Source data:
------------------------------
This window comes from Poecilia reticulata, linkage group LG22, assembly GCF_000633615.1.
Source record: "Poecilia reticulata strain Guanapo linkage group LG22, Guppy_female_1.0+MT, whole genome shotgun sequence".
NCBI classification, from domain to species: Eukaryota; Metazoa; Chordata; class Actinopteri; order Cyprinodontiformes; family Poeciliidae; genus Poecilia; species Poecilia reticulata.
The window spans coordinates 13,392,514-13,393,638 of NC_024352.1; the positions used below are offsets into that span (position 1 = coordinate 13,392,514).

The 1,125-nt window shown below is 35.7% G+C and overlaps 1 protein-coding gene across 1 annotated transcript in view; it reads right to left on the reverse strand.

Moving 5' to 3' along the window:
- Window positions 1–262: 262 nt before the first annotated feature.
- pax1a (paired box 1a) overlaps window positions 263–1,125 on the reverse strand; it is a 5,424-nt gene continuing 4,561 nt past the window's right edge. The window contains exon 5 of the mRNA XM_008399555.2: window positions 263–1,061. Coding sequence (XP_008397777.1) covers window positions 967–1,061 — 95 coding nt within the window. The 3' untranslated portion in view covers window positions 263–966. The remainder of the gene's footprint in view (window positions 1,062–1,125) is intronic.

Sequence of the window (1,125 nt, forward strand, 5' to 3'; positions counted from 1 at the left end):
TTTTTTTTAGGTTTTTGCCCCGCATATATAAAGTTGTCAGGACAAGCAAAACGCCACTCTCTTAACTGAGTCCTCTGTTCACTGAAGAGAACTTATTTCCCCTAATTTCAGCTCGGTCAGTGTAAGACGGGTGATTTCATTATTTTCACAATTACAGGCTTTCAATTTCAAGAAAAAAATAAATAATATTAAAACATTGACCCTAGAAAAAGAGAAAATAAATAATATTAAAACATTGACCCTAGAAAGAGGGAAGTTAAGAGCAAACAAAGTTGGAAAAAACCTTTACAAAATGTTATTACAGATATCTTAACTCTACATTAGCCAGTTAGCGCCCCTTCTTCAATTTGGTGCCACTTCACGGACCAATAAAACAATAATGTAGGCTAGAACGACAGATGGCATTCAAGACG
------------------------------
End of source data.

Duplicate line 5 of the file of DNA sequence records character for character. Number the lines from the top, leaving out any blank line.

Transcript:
The 1,125-nt window shown below is 35.7% G+C and overlaps 1 protein-coding gene across 1 annotated transcript in view; it reads right to left on the reverse strand.